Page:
Farewell living rooms as TV migrates to mobile

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Farewell living rooms as TV migrates to mobile

Kim Eun-jung, a 29-year-old saleswoman, whiles away her daily commute watching video clips on the Internet via her smartphone. Youtube and Naver TVcast are her favorite apps. Kim either watches new videos from subscribed channels on Youtube or the web reality show about the casting of the male Idol group “EXO,” which can only be viewed on Naver TVCast.

“I often use my smartphone to watch TV,” she said. “After I changed to an unlimited data plan, there is no need to worry about data charges.”

An increasing number of people in Korea now turn to their smartphones to watch TV. And all three mobile service providers have special services to enable customers to do so. SK telecom has B tv Mobile, KT has Olleh TV Mobile and LG U+ offers U+HDTV.

The number of people who signed up for membership in the three mobile service providers’ TV services has reached 5 million.

Including users of the other cellphone content services such as Tving by CJ HelloVision and Hoppin by SK Planet, the number of subscribers of Mobile TV services is estimated to be more than 6 million.

The video streaming market has taken off ever since all three mobile service providers announced in May cheap data plans, which makes use of Internet Protocol Television (IPTV), a system for digital television services through the Internet network, less prohibitively priced.

“Customers who subscribed to a data plan that costs more than 50,000 won ($44.92) are sometimes willing to pay additional fees for some exclusive content as well, so it makes sense for mobile service providers to attract those subscribers,” said a spokesperson of a service provider.

With the growth in the mobile TV industry, the three major broadcasting companies - KBS, MBC and SBS - are demanding mobile service providers to raise fees for watching their programs with smartphones from 1,900 won to 3,900 won per month.

But the companies and providers have yet to reach an agreement on the charges. After failed negotiations, the major broadcasters refused to provide their content to mobile service providers starting in June.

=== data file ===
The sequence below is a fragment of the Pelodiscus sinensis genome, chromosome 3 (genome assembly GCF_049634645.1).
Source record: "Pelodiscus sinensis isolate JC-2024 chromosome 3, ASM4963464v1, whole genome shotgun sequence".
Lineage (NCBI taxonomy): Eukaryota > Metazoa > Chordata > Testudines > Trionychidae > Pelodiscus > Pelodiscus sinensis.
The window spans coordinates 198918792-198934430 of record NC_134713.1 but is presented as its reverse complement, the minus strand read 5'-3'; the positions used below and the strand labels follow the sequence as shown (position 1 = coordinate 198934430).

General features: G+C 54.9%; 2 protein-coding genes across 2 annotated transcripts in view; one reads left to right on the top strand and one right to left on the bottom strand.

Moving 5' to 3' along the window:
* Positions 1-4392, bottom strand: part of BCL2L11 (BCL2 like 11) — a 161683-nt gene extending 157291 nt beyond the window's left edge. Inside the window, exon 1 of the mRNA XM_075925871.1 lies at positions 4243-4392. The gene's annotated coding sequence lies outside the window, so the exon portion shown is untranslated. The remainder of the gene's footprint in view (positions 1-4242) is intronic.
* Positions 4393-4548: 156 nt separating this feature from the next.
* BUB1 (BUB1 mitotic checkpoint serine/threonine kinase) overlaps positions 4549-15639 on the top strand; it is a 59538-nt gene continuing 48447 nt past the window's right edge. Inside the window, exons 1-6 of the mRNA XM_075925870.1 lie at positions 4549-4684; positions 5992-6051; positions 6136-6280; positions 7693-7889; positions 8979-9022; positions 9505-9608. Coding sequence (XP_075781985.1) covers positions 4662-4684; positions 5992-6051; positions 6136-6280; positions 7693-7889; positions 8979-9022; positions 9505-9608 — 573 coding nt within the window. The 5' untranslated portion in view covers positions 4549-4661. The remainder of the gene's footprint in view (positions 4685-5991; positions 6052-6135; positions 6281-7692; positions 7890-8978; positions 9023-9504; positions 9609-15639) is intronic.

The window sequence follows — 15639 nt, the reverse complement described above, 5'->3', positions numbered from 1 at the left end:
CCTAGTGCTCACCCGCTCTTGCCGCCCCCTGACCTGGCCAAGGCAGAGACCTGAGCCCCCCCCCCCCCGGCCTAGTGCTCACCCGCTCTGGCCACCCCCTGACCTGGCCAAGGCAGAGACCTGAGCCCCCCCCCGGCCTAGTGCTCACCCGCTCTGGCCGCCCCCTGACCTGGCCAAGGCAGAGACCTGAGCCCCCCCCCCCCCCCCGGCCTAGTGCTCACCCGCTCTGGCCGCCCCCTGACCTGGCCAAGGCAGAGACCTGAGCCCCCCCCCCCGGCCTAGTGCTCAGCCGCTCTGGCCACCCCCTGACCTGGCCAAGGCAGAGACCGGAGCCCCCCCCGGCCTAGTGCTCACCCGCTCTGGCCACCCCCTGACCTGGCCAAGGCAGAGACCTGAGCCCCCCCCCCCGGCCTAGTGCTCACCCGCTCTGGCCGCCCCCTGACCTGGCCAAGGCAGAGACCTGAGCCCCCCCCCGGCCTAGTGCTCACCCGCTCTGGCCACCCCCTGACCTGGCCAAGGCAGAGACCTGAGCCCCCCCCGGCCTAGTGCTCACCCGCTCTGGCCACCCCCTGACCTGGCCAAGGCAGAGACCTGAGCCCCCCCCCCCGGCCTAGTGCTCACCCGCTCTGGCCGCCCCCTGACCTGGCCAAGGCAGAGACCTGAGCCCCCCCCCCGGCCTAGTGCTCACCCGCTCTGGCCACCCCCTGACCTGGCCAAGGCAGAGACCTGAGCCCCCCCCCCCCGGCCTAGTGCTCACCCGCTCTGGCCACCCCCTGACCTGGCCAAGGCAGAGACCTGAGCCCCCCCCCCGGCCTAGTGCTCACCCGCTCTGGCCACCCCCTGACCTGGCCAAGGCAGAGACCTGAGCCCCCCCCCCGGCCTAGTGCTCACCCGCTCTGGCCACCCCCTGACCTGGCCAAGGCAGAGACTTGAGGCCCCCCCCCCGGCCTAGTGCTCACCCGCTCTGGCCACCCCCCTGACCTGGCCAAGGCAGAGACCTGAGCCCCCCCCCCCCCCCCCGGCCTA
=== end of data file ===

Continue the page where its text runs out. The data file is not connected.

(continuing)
“The domestic mobile content market is still smaller than overseas, and the worse part is that the three broadcasting companies are holding the market hostage, which makes it hard for service providers to grow,” said Lee Eun-min, a researcher at the Korea Information Society Development Institute.

Nonetheless, the growing content market is a great new opportunity for domestic IT enterprises such as Naver and Daum Kakao, etc.

Daum Kakao TV is preparing to launch Kakao TV in June. Whereas Daum tvPot is a web-based service, Kakao TV is a mobile phone-based service.

The three major broadcasters, after turning their backs on the telecommunication companies, said they would instead provide their content to Kakao TV, attracted to its KakaoTalk service, which already has 37 million current users.

Naver is joining the competition by launching Play League later this year, an online platform that enables people to easily upload and share video clips.

Recently, Naver spiffed up the video section on its homepage and added experimental content such as animations and dramas. Last November, Naver signed a contract with the three major broadcasting companies and JTBC in which the companies will provide video clips of their popular programs to Naver.

What the broadcasting companies are aiming at through the contract with Naver is attracting advertising to their content.

The world’s biggest video-streaming platform, YouTube, is making a similar move. YouTube announced last month that it was boosting the effectiveness of advertisements on its Web site by adding a button dubbed “Click-to-Shop.”

“Even if the number of platforms [such as YouTube] increases, consumers will only use a few handy services so they can easily access their favorite content,” Lee, the researcher from the Korea Information Society Development Institute, said. “This isn’t an easy market for domestic enterprises, where the market is smaller than overseas.”

BY PARK SU-RYON [ebusiness@joongang.co.kr]
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